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writes Washington, "had not been as precipitate as it was,—and God knows it could not well have been more so,—the ministerial troops must have surrendered, or been totally cutoff."

The distant firing from the main land had reached the British at Boston. The troops which, in the morning, had marched through Roxbury, to the tune of "Yankee Doodle," might have been seen at sunset, hounded along the old Cambrige road to Charleston Neck, by mere armed yeomanry. Gage was astounded at the catastrophe. It was but a short time previous that one of his officers, in writing to friends in England, scoffed at the idea of the Americans taking up arms. "Whenever it comes to blows," said he, " he that can run the fastest, will think himself well off, believe me. Any two regiments here ought to be decimated if they did not beat in the field the whole force of the Massachusetts province." How frequently, throughout this Revolution, had the English to pay the penalty of thus undervaluing the spirit they were provoking!

In this memorable affair, the British loss was seventy-three killed, one hundred and seventyfour wounded, and twenty-six missing. Among the slain were eighteen officers. The loss of the Americans was forty-nine killed, thirtynine wounded, and five missing. This was the first blood shed in the revolutionary struggle; a mere drop in amount, but a deluge in its effects,—rending the colonies forever from the mother country.

The cry of blood from the field of Lexington went through the land. None felt the appeal more than the old soldiers of the French war. It roused John Stark, of New Hampshire—a trapper and hunter in his youth, a veteran in Indian warfare, a campaigner under Abercrombie and Amherst, now the military oracle of a rustic neighborhood. Within ten minutes after receiving the alarm, he was spurring towards the sea-coast, and on the way stirring up the volunteers of the Massachusetts borders, to assemble forthwith at Bedford, in the vicinity of Boston.

Equally alert was his old comrade in frontier exploits, Colonel Israel Putnam. A man on horseback, with a drum, passed through his neighborhood in Connecticut, proclaiming British violence at Lexington. Putnam was in the field ploughing, assisted by his son. In an instant the team was unyoked, the plough left in the furrow, the lad sent home to give word of his father's departure, and Putnam, on horseback, in his working garb, urging with all speed to the camp. Such was the spirit aroused throughout the country. The sturdy Virginia up in Brms 129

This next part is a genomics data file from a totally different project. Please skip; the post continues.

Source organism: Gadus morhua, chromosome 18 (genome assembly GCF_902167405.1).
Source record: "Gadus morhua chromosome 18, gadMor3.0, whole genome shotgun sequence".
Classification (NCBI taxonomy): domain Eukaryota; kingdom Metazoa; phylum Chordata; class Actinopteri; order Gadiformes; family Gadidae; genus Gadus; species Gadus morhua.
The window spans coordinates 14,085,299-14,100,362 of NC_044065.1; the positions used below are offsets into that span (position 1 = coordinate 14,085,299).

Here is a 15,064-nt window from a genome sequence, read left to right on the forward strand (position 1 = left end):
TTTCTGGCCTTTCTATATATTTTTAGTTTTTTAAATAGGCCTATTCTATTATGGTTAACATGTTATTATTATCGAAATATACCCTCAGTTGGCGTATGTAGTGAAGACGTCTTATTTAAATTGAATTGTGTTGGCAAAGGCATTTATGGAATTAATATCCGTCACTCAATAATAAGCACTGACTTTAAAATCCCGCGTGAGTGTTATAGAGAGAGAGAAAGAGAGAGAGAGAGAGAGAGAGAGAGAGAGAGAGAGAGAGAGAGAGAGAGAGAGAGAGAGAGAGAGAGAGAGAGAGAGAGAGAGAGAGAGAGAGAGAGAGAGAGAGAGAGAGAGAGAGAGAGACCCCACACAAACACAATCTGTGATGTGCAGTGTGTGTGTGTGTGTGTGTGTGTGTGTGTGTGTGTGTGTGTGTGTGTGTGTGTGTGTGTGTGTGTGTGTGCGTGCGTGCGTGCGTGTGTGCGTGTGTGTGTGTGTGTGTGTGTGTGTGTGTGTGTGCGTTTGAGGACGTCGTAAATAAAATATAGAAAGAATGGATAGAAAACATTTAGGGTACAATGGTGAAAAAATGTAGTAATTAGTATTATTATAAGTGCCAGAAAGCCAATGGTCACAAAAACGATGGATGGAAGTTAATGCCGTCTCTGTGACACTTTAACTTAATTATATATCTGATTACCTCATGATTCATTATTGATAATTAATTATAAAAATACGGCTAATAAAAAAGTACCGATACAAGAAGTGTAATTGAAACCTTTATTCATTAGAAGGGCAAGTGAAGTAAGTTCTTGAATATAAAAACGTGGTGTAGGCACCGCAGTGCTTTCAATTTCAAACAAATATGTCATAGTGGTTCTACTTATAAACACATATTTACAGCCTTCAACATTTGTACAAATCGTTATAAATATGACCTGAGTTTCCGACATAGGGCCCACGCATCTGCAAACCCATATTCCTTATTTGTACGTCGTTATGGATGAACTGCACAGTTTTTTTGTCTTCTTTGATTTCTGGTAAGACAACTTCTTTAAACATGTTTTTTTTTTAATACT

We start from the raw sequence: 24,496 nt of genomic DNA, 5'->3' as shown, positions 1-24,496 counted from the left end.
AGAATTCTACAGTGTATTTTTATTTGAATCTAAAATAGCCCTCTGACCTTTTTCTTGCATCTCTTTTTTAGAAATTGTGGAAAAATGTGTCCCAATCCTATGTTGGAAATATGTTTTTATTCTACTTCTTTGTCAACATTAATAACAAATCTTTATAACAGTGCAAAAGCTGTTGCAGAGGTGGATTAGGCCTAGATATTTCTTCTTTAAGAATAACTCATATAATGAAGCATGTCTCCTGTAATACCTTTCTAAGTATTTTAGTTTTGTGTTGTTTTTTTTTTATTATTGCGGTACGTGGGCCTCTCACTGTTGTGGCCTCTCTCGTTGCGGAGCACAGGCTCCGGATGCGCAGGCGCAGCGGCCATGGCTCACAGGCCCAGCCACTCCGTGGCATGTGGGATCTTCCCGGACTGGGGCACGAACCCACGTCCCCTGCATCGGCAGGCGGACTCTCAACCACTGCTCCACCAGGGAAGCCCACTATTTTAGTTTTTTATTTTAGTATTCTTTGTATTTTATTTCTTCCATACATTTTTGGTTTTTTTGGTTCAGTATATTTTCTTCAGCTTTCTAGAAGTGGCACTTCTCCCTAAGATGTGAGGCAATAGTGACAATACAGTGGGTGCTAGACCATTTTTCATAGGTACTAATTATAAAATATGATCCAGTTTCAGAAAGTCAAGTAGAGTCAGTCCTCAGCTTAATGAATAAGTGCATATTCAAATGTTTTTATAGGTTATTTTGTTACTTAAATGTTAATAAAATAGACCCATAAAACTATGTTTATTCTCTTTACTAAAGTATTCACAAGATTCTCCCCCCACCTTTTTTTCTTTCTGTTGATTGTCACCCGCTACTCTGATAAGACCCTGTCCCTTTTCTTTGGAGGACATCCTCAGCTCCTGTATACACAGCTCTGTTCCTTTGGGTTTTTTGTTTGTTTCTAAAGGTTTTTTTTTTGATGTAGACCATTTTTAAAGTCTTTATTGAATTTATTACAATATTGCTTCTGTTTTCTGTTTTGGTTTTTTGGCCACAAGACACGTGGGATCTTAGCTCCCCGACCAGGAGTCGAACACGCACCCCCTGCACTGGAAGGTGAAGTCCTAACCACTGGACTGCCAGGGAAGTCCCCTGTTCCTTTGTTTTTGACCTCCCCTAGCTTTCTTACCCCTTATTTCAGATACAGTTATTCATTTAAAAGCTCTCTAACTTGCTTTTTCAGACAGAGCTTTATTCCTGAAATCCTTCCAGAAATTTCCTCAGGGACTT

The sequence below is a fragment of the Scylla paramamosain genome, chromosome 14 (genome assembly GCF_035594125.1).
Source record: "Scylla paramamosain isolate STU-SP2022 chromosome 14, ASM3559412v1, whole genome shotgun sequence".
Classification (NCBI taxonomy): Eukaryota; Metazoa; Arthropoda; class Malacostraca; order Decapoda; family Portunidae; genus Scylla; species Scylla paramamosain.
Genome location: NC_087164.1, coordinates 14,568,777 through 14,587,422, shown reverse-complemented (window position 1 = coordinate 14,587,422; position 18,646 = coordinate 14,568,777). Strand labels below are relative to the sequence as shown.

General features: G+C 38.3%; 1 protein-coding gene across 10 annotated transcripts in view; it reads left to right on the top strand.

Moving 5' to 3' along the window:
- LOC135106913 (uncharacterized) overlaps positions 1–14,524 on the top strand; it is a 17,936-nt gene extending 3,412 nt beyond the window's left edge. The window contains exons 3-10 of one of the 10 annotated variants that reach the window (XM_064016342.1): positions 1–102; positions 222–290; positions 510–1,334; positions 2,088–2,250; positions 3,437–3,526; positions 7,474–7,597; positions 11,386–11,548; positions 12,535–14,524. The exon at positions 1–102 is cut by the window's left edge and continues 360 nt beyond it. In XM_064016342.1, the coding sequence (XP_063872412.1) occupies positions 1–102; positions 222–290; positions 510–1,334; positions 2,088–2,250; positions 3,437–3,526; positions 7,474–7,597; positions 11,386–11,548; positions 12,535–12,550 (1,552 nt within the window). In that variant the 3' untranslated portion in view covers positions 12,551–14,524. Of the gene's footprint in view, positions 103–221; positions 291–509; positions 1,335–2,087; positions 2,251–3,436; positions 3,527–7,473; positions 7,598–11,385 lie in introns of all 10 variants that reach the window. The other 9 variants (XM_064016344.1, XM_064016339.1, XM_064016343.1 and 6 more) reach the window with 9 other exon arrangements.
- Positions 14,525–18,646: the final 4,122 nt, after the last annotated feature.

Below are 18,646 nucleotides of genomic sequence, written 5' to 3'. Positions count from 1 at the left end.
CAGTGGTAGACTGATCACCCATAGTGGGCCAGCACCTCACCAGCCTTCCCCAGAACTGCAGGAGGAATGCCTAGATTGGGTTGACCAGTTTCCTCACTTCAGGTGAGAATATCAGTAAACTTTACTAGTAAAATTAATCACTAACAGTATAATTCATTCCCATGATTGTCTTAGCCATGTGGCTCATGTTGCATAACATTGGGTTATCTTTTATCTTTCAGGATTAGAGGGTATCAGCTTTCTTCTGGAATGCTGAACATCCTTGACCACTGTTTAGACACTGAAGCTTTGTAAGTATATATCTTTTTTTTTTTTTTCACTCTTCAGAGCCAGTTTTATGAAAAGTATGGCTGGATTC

yeomanry, from all parts, were hastening toward Boston with such weapons as were at hand ; and happy was he who could command a rusty fowling-piece and a powder-horn.

The news reached Virginia at a critical moment. Lord Dunmore, obeying a general order issued by the ministry to all the provincial governors, had seized upon the military munitions of the province. Here was a similar measure to that of Gage. The cry went forth that the subjugation of the colonies was to be attempted. All Virginia was in combustion. The standard of liberty was reared in every county ; there was a general cry to arms. Washington was looked to, from various quarters, to take command. His old comrade in arms, Hugh Mercer, was about marching down to Williamsburg at the head of a body of resolute men, seven hundred strong, entitled "The friends of constitutional liberty and America," whom he had organized and drilled in Fredericksburg, and nothing but a timely concession of Lord Dunmore, with respect to some powder which he had seized, prevented his being beset in his palace.

Before Hugh Mercer and the Friends of Liberty disbanded themselves, they exchanged a mutual pledge to reassemble at a moment's warning, whenever called on to defend the liberty and rights of this or any other sister colony.

Washington was at Mount Vernon, preparing to set out for Philadelphia as a delegate to the second Congress, when he received tidings of the affair at Lexington. Bryan Fairfax and Major Horatio Gates were his guests at the time. They all regarded the event as decisive in its consequences; but they regarded it with different feelings. The worthy and gentlespirited Fairfax deplored it deeply. He foresaw that it must break up all his pleasant relations in life; arraying his dearest friends against the government to which, notwithstanding the errors of its policy, he was loyally attached and resolved to adhere.

Gates, on the contrary, viewed it with the eye of a soldier and a place-hunter—hitherto disappointed in both capacities. This event promised to open a new avenue to importance and command, and he determined to enter upon it.

Washington's feelings were of a mingled nature. They may be gathered from a letter to his friend and neighbor, George William Fairfax, then in England, in which he lays the blame of this " deplorable affair" on the ministry and their military agents; and concludes with the following words, in which the yearna Sao alternative


ings of the patriot give affecting solemnity to the implied resolve of the soldier: ''Unhappy it is to reflect that a brother's sword has been sheathed in a brother's breast; and that the once happy and peaceful plains of America are to be either drenched with blood or inhabited by slaves. Sad alternative! But can a virtuous man hesitate in his choice ?''

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